Since Covid-19 pandemic hit the world at the beginning of 2020, the health paradigm with the concept of “back to nature” has been increasingly lured public attention. More and more people prefer choosing natural ingredients as medicine for various diseases. No wonder now the potential of nature has been increasingly utilized by people to maintain a healthy body, ward off bad viruses, and treat various diseases. The efficacy of traditional medicine derived from biodiversity has been proven to be able to treat and maintain body fitness without significant side effects when compared to chemical drugs that are widely circulated in the market.
In fact, this has been done by indigenous tribes in the Land of Papua since time immemorial. The use of medicinal plants from the forest as traditional medicine is an ancestral heritage that has been carried out by the Papuan people from generation to generation until now.
Forests and indigenous peoples in the Land of Papua are inseparable things. For them, forest is like a mother who cares for, protects, and provides all the necessities of life. Most of the lives of the Papuan people depend on the forest, ranging from food sources, materials to build houses, to a “natural pharmacy” that provides various medicinal plants.
Papua’s land forests are like a treasure trove of biodiversity. Based on the Research on Medicinal Plants and Herbs (RISTOJA) conducted in 2017, as of the 25,000 plant species in Papua and West Papua, it is estimated that 983 plants have healing efficacy. This study also revealed that about 54.2 percent of the existing medicinal plant species were used without cultivation. It implies that medicinal plants are readily available and directly taken from the forest.
The Dani tribe is one of the indigenous tribes who lives and depends on the forest. The Dani have lived in the Baliem Valley area in the Jayawijaya Mountains, Papua, for thousands of years, and live by cultivating sweet potatoes and hunting for their daily sustenance. To keep healthy, the Dani tribe relies on nature as a living pharmacy.
Based on the research journal “Identification and Utilization of Medicinal Plants of the Dani Tribe in Jayawijaya Regency, Papua” written by Yuliana Mabel, et al. from Sam Ratulangi University in 2016, there are 16 species of medicinal plants from 12 families that have been identified and used as traditional medicine by the Dani people. These plants are planted in the yard of the house or taken directly from nature.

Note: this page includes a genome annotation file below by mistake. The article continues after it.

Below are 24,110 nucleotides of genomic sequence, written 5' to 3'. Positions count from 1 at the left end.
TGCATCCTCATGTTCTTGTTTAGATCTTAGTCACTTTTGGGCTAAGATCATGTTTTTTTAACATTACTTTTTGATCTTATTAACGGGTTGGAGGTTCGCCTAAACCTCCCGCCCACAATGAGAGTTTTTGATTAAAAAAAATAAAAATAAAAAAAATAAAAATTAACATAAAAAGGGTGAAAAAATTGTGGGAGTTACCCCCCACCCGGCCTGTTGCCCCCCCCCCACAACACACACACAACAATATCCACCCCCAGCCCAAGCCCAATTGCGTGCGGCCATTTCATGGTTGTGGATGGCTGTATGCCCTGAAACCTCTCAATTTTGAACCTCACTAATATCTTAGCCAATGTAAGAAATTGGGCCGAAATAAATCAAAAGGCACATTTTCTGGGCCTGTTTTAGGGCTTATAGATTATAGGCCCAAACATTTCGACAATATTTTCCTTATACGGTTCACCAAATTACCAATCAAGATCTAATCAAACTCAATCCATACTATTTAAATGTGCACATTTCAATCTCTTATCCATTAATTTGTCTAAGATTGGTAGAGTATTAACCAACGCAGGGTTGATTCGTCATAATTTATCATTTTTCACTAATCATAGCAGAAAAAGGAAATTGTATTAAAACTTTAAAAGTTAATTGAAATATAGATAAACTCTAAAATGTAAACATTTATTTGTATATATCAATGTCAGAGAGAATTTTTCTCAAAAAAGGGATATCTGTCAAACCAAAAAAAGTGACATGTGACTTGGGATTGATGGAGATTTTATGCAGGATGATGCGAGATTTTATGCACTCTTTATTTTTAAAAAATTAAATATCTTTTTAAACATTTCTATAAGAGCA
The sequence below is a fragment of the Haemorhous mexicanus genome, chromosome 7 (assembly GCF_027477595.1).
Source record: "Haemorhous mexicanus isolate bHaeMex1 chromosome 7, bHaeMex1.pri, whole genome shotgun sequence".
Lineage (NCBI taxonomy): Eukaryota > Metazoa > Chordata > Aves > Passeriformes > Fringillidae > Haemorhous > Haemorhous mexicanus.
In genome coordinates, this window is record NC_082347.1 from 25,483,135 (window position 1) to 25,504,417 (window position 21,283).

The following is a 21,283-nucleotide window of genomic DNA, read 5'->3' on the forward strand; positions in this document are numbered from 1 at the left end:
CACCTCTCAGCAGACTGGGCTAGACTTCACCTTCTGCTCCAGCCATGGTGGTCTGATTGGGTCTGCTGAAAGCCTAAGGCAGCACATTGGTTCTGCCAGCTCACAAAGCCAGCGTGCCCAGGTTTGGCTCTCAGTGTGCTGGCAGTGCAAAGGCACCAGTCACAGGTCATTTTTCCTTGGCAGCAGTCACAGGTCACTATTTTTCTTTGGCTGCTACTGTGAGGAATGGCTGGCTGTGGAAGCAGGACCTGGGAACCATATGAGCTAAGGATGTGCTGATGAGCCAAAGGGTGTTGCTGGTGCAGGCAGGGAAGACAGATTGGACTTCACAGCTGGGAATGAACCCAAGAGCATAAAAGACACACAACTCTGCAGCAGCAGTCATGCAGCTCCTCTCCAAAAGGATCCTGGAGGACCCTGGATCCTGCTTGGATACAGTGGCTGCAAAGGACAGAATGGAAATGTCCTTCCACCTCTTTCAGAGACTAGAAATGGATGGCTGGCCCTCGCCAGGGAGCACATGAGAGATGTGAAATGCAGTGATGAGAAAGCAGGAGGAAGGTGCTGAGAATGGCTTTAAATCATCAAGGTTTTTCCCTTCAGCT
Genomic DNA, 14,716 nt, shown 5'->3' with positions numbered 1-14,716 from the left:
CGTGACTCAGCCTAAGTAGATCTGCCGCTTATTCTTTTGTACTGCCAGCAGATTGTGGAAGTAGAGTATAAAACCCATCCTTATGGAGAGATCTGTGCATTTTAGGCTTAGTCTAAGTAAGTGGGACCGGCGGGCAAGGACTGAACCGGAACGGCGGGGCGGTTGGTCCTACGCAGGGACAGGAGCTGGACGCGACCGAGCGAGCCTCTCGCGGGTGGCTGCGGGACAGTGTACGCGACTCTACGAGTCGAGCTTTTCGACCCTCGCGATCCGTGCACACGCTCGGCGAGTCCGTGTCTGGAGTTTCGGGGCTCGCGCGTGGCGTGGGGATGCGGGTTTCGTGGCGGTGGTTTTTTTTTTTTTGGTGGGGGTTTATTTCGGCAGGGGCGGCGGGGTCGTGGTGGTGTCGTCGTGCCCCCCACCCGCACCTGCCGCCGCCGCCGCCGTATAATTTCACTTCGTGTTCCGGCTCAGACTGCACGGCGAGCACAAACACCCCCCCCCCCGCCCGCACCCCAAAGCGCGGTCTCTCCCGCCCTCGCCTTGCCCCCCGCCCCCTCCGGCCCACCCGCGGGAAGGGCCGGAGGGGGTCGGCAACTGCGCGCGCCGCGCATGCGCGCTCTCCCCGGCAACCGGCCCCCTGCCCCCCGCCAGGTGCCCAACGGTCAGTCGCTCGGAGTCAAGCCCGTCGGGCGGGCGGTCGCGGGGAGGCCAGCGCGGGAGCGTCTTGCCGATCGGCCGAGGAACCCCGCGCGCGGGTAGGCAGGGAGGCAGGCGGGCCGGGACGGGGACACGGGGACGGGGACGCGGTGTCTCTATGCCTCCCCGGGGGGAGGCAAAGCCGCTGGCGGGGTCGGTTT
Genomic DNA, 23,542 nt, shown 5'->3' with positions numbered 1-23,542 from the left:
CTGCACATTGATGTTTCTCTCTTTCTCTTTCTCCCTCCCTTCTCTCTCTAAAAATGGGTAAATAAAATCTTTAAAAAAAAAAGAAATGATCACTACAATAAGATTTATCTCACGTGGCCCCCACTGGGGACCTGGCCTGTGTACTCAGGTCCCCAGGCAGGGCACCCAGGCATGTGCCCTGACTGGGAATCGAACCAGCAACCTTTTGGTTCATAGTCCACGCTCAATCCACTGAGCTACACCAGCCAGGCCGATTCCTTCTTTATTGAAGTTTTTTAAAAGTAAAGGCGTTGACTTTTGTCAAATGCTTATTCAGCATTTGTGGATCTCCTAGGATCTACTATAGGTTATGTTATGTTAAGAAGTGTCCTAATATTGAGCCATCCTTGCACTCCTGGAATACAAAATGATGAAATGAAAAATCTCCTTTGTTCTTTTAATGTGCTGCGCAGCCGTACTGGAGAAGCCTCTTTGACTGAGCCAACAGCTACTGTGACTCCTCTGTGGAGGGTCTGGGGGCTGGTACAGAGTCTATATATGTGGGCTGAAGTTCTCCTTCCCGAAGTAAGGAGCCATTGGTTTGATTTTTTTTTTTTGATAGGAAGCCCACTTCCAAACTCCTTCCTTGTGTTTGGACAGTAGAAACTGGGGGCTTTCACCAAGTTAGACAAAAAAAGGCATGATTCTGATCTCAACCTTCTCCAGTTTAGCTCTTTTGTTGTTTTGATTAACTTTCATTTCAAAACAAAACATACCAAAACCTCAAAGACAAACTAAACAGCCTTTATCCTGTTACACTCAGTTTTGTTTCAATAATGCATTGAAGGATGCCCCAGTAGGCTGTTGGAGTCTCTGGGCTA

Most of the plants that are used as medicine are taken from the leaves for direct consumption or processed first. However, some herbal medicines use fruit, sap, rhizomes (a type of ginger, turmeric, etc.), as well as their stems as medicine. This knowledge is passed down from generation to generation. They got evidence of the efficacy of these plants after trial.
For example, the young leaves and fruit of giawas tree (Psidium guajava L.) are believed to cure diarrhea and cholera. Young leaves and fruit can be picked and eaten directly. Another plant is gedi leaves (Abelmoschu’s Manihot L.) or locally called helangka. For pregnant women, consuming ten boiled young helangka leaves every day is believed to help ease the delivery process. Processed helangka leaves cooked with lard can also treat toothache. There is also the use of the water from the trunk of haki tuma tree (Musa paradisiacal L.), a local banana tree, to increase stamina.
Several other medicinal plants are used by the Dani people because they are efficacious in curing diseases such as red fruit (Pandanus conoideus L.), also known as Saik. The extract of Saik fruit has been known for its efficacy to cure HIV/AIDS, cancer, coronary heart disease, and maintain body stamina. Then there are also itchy leaves or Yawi (Laportea sp), the native Papuan plant, which has fine hairs on its surface, have long been used to treat aches and pains by affixing them to body parts that feel sore.
Got a flu attack? The Dani people use Siruk (Imperata cylindrical L.) shoots, a type of reed that is inhaled slowly to treat influenza. They also use the water decoction of the leaves of Irugum (Heigraphis colorata Hall.) to treat fever and cough. When there is an open wound on the skin, the Dani people usually pick the leaves of Anikukuh (Barleria prionitis L.), roll them, and attach them to the injured body part to speed up the healing process.
The use of medicinal plants by the Dani Tribe is a small example of the many practices of utilizing biodiversity for health performed by Papuan people. This evidently shows the strong relationship between indigenous peoples and forests in the Land of Papua.
Unfortunately, the threat to forests in the Land of Papua has not diminished yet. The Auriga report released in February 2021 shows that in the last two decades, natural forests in Papua have shrunk by 663,443 hectares and most of them have turned into oil palm plantations and mining areas. According to the results of land cover monitoring in Papua by the GIS and EcoNusa Research team (2021), the clearing of forest and non-forest land cover occurred in Boven Digoel, Merauke, and Nabire in Papua Province, Fakfak, Kaimana, Bintuni Bay, and Wondama Bay in Papua Province. West Papua.
Papua’s rich nature is a valuable asset that must be preserved for the welfare of the indigenous peoples who live in it. If properly maintained, biodiversity is not only beneficial for local communities, but also for Indonesia in general. Let’s together protect Papua’s forests because protecting forests is the same as protecting the welfare of indigenous peoples and Indonesia.
Editor: Leo wahyudi, Nur Alfiyah, dan Lutfy Putra